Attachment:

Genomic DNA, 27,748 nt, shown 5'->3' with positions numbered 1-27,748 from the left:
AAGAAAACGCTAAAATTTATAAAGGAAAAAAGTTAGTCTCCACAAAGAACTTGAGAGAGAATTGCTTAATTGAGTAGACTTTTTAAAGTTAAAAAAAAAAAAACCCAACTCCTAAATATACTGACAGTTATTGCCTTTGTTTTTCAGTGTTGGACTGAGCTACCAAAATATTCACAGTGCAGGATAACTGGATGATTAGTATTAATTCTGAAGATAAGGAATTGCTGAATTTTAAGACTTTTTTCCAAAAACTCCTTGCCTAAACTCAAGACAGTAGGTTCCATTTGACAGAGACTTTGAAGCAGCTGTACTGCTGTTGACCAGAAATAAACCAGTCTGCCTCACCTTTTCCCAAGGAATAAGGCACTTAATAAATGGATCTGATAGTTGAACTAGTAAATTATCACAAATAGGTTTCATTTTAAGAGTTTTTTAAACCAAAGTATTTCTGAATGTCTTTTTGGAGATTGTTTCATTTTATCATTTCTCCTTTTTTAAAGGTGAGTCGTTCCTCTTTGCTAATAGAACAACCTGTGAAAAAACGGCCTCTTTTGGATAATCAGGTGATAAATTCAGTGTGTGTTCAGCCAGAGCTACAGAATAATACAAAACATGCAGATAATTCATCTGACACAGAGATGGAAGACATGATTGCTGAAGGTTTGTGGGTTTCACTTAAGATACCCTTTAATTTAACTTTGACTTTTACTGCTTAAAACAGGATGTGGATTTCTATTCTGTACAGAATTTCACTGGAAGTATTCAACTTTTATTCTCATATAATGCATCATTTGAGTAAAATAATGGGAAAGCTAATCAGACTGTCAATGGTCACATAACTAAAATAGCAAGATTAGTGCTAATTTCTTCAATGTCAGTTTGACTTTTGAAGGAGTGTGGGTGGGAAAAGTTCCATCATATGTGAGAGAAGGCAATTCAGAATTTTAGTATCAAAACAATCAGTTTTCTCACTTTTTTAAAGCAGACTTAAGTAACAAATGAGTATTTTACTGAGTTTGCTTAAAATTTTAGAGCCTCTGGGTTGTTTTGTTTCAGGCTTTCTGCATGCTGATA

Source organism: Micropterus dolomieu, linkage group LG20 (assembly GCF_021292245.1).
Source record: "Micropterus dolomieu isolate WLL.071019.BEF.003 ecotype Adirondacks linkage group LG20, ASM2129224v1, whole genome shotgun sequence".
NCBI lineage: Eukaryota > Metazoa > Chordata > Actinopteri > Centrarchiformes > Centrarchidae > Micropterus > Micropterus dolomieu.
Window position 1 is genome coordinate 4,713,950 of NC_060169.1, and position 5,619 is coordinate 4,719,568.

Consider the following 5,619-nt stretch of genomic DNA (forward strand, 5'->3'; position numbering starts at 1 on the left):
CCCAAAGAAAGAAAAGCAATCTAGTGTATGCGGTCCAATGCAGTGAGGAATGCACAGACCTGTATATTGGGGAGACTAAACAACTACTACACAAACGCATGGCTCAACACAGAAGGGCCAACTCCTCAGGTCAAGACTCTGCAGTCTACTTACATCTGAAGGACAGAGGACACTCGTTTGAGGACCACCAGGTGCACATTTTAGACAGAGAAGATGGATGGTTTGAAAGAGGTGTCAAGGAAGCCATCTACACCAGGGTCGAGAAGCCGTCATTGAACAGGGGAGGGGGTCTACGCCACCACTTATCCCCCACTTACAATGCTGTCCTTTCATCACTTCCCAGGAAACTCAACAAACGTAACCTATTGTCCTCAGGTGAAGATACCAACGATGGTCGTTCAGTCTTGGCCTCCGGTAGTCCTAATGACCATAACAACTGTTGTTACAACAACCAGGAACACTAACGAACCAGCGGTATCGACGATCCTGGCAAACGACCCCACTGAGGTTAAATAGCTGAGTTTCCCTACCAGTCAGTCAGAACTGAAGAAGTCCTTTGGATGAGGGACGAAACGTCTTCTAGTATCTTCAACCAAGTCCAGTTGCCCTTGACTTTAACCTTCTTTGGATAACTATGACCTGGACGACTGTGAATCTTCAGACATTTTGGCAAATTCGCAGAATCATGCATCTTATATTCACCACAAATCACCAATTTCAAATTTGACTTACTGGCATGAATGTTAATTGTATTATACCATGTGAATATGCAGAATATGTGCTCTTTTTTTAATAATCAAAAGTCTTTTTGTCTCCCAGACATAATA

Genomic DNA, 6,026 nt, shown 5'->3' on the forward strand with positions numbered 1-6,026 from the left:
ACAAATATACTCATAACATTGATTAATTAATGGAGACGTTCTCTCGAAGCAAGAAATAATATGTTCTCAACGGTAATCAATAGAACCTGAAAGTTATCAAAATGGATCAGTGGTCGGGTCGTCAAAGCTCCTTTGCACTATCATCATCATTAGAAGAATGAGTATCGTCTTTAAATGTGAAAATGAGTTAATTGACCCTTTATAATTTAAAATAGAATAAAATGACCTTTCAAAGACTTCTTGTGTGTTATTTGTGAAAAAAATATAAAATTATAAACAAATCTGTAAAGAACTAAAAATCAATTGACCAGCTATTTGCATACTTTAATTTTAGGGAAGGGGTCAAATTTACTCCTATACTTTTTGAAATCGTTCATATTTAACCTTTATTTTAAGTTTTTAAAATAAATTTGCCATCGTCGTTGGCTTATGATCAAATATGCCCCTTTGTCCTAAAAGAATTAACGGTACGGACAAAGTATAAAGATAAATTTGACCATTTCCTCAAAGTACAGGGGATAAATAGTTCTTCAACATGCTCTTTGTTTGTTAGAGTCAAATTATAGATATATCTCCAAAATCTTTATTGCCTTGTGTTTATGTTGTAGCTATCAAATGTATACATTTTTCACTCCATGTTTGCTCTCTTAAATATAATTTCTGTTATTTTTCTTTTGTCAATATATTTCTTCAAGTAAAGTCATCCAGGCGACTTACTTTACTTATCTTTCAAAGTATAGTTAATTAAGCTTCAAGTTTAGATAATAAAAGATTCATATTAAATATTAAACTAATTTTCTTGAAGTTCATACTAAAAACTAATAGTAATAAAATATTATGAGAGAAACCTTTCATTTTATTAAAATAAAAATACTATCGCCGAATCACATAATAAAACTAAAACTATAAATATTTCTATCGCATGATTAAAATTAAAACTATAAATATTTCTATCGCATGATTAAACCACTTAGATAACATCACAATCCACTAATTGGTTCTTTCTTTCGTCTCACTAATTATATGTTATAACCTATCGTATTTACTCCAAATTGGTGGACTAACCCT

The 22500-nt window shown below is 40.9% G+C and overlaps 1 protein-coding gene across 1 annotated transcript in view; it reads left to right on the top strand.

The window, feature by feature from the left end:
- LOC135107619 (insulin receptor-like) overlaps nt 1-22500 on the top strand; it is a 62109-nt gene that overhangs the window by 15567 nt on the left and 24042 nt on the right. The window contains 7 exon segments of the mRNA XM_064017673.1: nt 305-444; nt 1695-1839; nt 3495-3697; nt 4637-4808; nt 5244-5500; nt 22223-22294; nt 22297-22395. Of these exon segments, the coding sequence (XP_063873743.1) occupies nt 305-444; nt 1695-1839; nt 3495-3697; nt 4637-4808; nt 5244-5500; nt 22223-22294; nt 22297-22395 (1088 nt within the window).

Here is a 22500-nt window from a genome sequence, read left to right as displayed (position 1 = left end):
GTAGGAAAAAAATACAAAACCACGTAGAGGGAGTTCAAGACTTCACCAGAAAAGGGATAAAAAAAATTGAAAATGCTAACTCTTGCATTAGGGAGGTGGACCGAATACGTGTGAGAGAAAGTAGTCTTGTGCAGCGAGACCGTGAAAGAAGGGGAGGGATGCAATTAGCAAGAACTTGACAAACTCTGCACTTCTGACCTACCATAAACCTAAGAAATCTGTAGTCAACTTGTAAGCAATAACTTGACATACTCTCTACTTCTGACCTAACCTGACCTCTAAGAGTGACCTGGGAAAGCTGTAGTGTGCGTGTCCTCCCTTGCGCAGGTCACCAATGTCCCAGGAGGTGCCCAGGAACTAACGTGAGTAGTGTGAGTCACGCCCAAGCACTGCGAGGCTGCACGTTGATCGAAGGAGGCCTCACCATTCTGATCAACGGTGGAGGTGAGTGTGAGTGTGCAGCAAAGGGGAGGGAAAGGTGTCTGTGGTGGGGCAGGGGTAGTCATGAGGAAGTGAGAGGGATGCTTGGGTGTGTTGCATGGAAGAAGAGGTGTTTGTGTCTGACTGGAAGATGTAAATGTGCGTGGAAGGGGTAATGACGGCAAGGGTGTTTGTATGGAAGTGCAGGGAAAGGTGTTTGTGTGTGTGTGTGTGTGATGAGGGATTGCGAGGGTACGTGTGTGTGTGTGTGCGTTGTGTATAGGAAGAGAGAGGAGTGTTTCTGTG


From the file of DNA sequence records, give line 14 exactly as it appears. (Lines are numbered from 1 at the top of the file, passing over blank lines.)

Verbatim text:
Here is a 22500-nt window from a genome sequence, read left to right as displayed (position 1 = left end):